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Salary request pays off for Berkeley Co. department heads

July 21, 2006|by MATTHEW UMSTEAD

MARTINSBURG, W.Va. - A request by Berkeley County (W.Va.) Prosecuting Attorney Pamela Games-Neely to give her chief deputy a pay increase resulted in salary hikes for two other leading county officials who are paid more.

In a compromise with Games-Neely, the Berkeley County Commission voted unanimously Thursday to give $2,000 raises to County Administrator Deborah Hammond and Engineer William "Bucky" Teach in addition to an increase for chief deputy Prosecutor Christopher C. Quasebarth. Games-Neely requested a $3,279 increase, which would have surpassed current salaries for Hammond and Teach.

"I feel that the county administrator should be the highest paid employee," Commissioner Ronald K. Collins told Games-Neely.

"This (request) is leap-frogging the county administrator."

As part of an agreement suggested by Commissioner Howard L. Strauss, Quasebarth will remain the third-highest-paid county employee with a $79,975 salary, behind Teach ($80,500) and Hammond ($83,000). Games-Neely's $96,600 salary, like other elected officials, is mandated by the West Virginia Legislature.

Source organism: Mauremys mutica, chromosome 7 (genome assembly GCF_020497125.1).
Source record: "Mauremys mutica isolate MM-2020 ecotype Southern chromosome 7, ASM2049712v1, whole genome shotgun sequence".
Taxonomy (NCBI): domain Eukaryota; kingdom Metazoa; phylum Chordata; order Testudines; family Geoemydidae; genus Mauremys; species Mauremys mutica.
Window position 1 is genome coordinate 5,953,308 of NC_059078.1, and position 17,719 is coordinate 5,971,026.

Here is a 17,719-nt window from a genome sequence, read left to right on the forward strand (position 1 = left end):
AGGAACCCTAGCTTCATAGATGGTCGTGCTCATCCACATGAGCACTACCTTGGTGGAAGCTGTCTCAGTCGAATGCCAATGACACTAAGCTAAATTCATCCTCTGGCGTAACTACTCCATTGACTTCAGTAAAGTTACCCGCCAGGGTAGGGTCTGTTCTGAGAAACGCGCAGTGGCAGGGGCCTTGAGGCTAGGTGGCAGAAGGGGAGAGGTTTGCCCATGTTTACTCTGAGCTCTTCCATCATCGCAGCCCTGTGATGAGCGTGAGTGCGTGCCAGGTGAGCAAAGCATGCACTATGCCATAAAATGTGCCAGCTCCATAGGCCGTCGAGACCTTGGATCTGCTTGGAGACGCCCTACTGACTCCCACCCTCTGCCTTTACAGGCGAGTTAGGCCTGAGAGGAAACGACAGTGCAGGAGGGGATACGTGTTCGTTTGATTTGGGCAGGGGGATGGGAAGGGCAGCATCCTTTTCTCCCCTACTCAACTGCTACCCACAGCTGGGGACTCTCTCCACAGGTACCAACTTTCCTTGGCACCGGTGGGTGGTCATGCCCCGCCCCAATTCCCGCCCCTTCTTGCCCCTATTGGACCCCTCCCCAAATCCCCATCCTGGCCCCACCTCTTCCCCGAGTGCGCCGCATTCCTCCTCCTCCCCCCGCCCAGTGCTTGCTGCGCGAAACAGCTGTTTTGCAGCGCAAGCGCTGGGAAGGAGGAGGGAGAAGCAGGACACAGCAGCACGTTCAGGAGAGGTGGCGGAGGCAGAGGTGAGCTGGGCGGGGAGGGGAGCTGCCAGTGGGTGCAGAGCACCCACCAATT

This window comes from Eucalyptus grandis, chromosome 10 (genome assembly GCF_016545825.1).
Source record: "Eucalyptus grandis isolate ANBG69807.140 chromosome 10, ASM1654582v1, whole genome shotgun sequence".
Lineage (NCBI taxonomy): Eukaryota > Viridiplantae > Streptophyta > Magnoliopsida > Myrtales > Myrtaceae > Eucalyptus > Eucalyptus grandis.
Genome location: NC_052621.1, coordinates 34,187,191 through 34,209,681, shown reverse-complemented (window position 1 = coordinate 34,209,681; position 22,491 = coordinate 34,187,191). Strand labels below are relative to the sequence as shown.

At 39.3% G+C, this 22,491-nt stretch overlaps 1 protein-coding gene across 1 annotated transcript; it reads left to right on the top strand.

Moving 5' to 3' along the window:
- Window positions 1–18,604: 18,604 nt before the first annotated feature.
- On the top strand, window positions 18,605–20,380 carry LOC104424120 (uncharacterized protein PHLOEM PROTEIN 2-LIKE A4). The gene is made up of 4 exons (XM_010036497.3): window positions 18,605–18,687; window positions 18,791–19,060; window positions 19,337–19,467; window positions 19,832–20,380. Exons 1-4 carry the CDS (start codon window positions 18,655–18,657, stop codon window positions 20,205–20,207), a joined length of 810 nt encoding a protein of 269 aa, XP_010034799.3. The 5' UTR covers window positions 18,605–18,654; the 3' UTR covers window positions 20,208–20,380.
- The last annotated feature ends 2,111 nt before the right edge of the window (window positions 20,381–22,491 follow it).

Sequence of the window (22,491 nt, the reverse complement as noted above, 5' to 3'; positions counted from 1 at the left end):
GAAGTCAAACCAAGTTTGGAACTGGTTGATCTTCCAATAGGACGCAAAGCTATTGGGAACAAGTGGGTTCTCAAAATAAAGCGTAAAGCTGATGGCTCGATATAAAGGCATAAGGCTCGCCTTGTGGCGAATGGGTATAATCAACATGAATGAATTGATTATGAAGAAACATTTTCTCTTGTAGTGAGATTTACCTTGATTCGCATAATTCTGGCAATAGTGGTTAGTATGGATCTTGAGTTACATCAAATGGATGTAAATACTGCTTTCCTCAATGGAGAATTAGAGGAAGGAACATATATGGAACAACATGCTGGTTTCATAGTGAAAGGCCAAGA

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The commission also granted Games-Neely's request to make the raises retroactive to July 1. Money for Quasebarth's raise will come from Games-Neely's department budget. Teach's raise is expected to be similarly funded. Hammond's increase will be taken from general revenue.

Though sympathetic to keeping Quasebarth's salary competitive with neighboring jurisdictions, Teufel sought assurances from Games-Neely that her top assistant prosecutor could be able fill in for her if she went to the beach and "Jaws gets ya."

Games-Neely said Quasebarth could make the office function, but readily acknowledged he did not have the constitutional authority to act on matters such as submission of a budget for the prosecuting attorney's office.

The pay increase for Quasebarth inches him closer to the $88,320 maximum in grade 17 of the county's classification schedule, County Human Resources Director Alan Davis said.

"There will be some positions that inherently top out," Davis later noted.

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